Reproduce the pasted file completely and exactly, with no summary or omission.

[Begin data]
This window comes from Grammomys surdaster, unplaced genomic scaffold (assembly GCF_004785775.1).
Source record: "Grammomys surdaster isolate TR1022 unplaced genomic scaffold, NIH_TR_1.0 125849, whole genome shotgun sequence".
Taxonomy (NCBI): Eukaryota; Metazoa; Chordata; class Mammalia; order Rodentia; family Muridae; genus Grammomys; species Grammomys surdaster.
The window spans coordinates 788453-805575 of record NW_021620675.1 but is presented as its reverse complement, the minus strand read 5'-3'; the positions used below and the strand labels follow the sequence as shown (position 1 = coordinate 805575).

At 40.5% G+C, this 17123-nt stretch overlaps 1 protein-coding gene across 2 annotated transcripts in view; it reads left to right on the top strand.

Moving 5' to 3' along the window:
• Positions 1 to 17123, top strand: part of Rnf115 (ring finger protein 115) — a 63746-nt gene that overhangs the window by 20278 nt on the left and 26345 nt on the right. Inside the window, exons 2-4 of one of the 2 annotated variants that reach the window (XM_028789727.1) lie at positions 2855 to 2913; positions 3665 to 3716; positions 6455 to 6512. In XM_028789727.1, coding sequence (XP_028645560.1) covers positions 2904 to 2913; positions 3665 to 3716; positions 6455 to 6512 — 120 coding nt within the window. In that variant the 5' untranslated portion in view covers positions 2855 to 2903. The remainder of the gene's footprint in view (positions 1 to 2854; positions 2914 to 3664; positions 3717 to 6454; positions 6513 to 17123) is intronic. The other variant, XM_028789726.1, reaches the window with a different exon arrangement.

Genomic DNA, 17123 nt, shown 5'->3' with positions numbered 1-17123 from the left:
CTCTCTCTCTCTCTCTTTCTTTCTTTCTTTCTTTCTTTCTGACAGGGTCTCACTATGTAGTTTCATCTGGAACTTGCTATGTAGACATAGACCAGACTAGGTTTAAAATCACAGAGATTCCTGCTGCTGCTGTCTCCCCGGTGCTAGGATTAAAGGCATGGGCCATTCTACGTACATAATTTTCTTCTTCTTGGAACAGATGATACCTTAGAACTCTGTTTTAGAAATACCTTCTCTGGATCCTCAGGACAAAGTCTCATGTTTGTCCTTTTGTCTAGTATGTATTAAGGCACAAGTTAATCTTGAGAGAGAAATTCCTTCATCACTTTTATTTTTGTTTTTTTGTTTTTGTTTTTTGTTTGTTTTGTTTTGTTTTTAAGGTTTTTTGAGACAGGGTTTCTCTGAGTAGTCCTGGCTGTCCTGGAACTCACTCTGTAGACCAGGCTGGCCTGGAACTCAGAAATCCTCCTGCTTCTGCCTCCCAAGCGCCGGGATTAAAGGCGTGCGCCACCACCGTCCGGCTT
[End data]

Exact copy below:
This window comes from Grammomys surdaster, unplaced genomic scaffold (assembly GCF_004785775.1).
Source record: "Grammomys surdaster isolate TR1022 unplaced genomic scaffold, NIH_TR_1.0 125849, whole genome shotgun sequence".
Taxonomy (NCBI): Eukaryota; Metazoa; Chordata; class Mammalia; order Rodentia; family Muridae; genus Grammomys; species Grammomys surdaster.
The window spans coordinates 788453-805575 of record NW_021620675.1 but is presented as its reverse complement, the minus strand read 5'-3'; the positions used below and the strand labels follow the sequence as shown (position 1 = coordinate 805575).

At 40.5% G+C, this 17123-nt stretch overlaps 1 protein-coding gene across 2 annotated transcripts in view; it reads left to right on the top strand.

Moving 5' to 3' along the window:
• Positions 1 to 17123, top strand: part of Rnf115 (ring finger protein 115) — a 63746-nt gene that overhangs the window by 20278 nt on the left and 26345 nt on the right. Inside the window, exons 2-4 of one of the 2 annotated variants that reach the window (XM_028789727.1) lie at positions 2855 to 2913; positions 3665 to 3716; positions 6455 to 6512. In XM_028789727.1, coding sequence (XP_028645560.1) covers positions 2904 to 2913; positions 3665 to 3716; positions 6455 to 6512 — 120 coding nt within the window. In that variant the 5' untranslated portion in view covers positions 2855 to 2903. The remainder of the gene's footprint in view (positions 1 to 2854; positions 2914 to 3664; positions 3717 to 6454; positions 6513 to 17123) is intronic. The other variant, XM_028789726.1, reaches the window with a different exon arrangement.

Genomic DNA, 17123 nt, shown 5'->3' with positions numbered 1-17123 from the left:
CTCTCTCTCTCTCTCTTTCTTTCTTTCTTTCTTTCTTTCTGACAGGGTCTCACTATGTAGTTTCATCTGGAACTTGCTATGTAGACATAGACCAGACTAGGTTTAAAATCACAGAGATTCCTGCTGCTGCTGTCTCCCCGGTGCTAGGATTAAAGGCATGGGCCATTCTACGTACATAATTTTCTTCTTCTTGGAACAGATGATACCTTAGAACTCTGTTTTAGAAATACCTTCTCTGGATCCTCAGGACAAAGTCTCATGTTTGTCCTTTTGTCTAGTATGTATTAAGGCACAAGTTAATCTTGAGAGAGAAATTCCTTCATCACTTTTATTTTTGTTTTTTTGTTTTTGTTTTTTGTTTGTTTTGTTTTGTTTTTAAGGTTTTTTGAGACAGGGTTTCTCTGAGTAGTCCTGGCTGTCCTGGAACTCACTCTGTAGACCAGGCTGGCCTGGAACTCAGAAATCCTCCTGCTTCTGCCTCCCAAGCGCCGGGATTAAAGGCGTGCGCCACCACCGTCCGGCTT